The company also recently announced a quarterly dividend, which is scheduled for Sunday, December 15th. Investors of record on Friday, November 15th will be paid a dividend of $0.63 per share. This represents a $2.50 annualized dividend and a dividend yield of 1.66%. The ex-dividend date is Wednesday, November 13th.
WHR has been the subject of a number of other recent research reports. Analysts at Longbow Research reiterated a “buy” rating on shares of Whirlpool Corp. in a research note to investors on Thursday, November 14th. Separately, analysts at Zacks reiterated a “neutral” rating on shares of Whirlpool Corp. in a research note to investors on Wednesday, October 30th. They now have a $156.00 price target on the stock. Finally, analysts at McLean Capital Management upgraded shares of Whirlpool Corp. from a “sell” rating to a “neutral” rating in a research note to investors on Friday, October 25th. Six equities research analysts have rated the stock with a hold rating and five have issued a buy rating to the company’s stock. The company currently has an average rating of “Hold” and a consensus target price of $154.60.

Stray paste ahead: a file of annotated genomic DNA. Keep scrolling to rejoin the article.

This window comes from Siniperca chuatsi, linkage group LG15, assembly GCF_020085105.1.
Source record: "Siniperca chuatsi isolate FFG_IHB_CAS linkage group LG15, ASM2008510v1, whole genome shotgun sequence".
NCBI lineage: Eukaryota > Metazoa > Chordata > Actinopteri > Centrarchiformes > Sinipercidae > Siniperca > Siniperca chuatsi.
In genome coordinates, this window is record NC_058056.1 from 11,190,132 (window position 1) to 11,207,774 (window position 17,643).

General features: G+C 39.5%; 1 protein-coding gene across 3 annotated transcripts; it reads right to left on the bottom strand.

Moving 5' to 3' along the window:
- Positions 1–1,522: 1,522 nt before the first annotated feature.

In other Whirlpool Corp. news, Insider Michael Todman sold 23,943 shares of the company’s stock in a transaction that occurred on Tuesday, November 5th. The stock was sold at an average price of $147.82, for a total value of $3,539,254.26. The sale was disclosed in a legal filing with the SEC, which is available at this link.